Interview With Rising Hip-Hop Artist Zach Zoya

We had a chat with charismatic Montreal-based artist Zach Zoya to talk about his recent releases.


After establishing himself in the Montréal music scene by gaining the support of 7ième Ciel, collaborating with platinum producer High Klassified (Future, The Weeknd), earning a finalist position for the FEQ Rising Star Award at Festival d’été du Québec, and bringing his high voltage live performances to the stages of renowned festivals including M For Montréal and the legendary Montréal International Jazz Festival, Zoya has now partnered with Universal Music for a series of highly anticipated releases to drop this year.




Q1 Your new song ''In Da Way'' talks a lot about achievement and momentum. What’s something that distracts you the most when it comes to that and how are you focusing to get there?


Definitely like an energy thing. Basically what I'm talking about in this song is that you don't want to be working with people that kind of distracts you from the main point you're trying to do, let’s not try to make music and then somebody’s trying to just impede on my vision. There’s a big difference between a collaborative effort between two artists and just somebody giving you insight and like their feedback based off nothing and it's just like ugh. I guess it would be like unrequested opinions. But then again, you get some things you might have not thought of when people are just like ‘’okay but I didn't like that’’ or when a fan or somebody from the audience who might not know anything about music is like: ‘’okay but I heard that’’, and even though you might be like: ‘’okay but it's a weird effect that I did, you just don't understand’’ well if the audience received it like that, it says something about the music.


Q2 You’ve been releasing three singles since the beginning of the year. In the context of the actual pandemic, did it affected the way you are usually working?


Honestly, not really! Songs are usually made in the studio with like one or two people. I have to say like at the beginning of the pandemic, we shut down the studio for the first month when it was really like a big deal, but then we slowly just started picking it back up and you know at the essence, it's a distant thing right. I'm in the studio with my guys over there so it didn’t impede that much on how we work. One thing though is that it affected how I get to work off my own music like performing. Performing is a big part of creating songs cuz it gets a huge feedback. You know what works and what doesn't work so that's really the main difference. If I had performed those songs more if I could have if those songs could have been performed already a bunch of times and in a bunch of venues or a bunch of shows, you can pick up on things, so there's a lot of stage learning that I didn't get to do.



Q3 You’re from Rouyn-Noranda, a small town miles away from Montreal. Because you grew away from big cities, do you think it inspired your work?


I think it plays a role in how I work and I think you can definitely feel it. I just think it makes me kind of unique. I think it sets me apart in a sense that we all got the same info right, we all grew up with the same hits, with the same American hits, with the same European hits, the same Québécois music right. I guess the difference is when you're in a big city, there are some monopolies on the culture so certain things become the norm, and then it kind of trickles down and everybody follows right. So when something's established as a cool thing to do, I think it spreads out like wildfire in a big city like Montreal and maybe a little bit less in a place like Rouyn-Noranda or at least the peer pressure is not as big. I think that's the advantage it gave me, that I didn't grow up loving all the same things as everybody else in Montreal because I didn't have that peer-pressured or like I didn't have specific things. I think that that's the part that you can kind of feel in my music.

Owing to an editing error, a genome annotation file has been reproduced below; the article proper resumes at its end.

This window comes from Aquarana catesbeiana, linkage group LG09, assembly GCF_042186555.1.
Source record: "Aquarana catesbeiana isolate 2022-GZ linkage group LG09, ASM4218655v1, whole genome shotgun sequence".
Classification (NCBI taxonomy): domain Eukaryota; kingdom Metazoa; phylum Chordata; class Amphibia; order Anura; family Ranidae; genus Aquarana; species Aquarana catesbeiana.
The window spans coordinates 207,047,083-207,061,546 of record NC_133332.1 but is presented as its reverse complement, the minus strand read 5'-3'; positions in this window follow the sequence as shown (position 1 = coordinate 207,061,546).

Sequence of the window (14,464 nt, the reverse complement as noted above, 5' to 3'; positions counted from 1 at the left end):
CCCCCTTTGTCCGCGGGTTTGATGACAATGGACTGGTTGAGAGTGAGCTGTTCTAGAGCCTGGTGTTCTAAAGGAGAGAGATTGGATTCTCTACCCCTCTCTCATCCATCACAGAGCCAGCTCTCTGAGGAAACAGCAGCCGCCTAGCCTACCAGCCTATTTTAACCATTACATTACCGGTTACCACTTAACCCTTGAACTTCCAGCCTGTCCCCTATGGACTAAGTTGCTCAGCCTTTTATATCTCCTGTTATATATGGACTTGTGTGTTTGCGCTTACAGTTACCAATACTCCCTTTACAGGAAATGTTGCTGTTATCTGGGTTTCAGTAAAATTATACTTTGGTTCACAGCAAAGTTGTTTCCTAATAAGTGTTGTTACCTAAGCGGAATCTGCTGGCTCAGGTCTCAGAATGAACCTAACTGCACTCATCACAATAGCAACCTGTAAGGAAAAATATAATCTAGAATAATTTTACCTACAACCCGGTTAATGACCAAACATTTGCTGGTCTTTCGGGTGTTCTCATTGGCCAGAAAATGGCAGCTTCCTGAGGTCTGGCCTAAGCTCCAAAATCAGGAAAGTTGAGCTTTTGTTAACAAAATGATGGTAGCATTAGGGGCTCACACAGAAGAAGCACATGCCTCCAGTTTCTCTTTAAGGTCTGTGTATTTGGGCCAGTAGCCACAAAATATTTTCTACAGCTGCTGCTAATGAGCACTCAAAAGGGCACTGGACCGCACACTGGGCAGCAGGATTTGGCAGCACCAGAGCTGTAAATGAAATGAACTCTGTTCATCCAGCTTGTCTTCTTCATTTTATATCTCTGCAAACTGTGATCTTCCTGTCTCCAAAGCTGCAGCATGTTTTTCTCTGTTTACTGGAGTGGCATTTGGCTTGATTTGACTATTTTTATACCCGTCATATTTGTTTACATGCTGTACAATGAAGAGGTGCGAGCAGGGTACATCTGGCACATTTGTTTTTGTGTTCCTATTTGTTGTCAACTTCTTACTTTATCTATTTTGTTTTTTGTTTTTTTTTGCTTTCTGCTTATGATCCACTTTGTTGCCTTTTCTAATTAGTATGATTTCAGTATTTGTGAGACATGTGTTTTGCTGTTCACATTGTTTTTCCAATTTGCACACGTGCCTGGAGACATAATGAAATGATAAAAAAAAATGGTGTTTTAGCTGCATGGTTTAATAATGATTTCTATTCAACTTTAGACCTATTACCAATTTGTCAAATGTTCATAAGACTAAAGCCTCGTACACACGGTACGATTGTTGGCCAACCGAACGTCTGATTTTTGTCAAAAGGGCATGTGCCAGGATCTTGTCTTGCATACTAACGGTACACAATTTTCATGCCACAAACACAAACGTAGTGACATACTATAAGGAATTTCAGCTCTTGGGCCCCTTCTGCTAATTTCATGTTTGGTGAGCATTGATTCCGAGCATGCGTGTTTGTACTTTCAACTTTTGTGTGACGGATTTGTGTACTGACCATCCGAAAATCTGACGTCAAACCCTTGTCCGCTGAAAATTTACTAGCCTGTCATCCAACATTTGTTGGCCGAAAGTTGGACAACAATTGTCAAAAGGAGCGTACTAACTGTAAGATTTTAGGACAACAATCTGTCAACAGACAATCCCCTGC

Q4 During quarantine, you shared the series DAYZZ OFF which consists of quick 1-minute releases. What was your approach with these videos?


It was basically to show my very regular life like when we make music sometimes, we recreate ideas like with music videos and stuff, you can go and imagine things right. Slurpee and In Da Way, my two latest music videos, are not representations of the reality, it's a world, a creation, an art piece, and DAYZ OFF too, but the point of it all was to make it more documentary and it really shows pretty much when my life looks like for real. The visual shows what I've been doing and the music is just like ‘’let me show you what I can do’’ type of thing.



Q5 What artists have you discovered lately?


I keep listening to new music all the time right, but like only, a very specific few have an impact on me like leave a mark. I mean, definitely Don Toliver, I think he's in a good place. People like Pink Sweat$, but now it's pretty old like it's not my latest discovery. I've been listening to a lot of Lucky Daye, I've been listening to a lot of Alec Benjamin. I've been trying to diversify what I listen to. Honestly, I haven't been listening to a lot of music compared to usually cuz now I'm just in the studio making music, so I try to not listen to everything that's coming out as it comes out to not be stuck in that energy and just create my own things separately. Then sometimes, I'll come back like: ‘’okay let me listen to a Big Sean just dropped’’.


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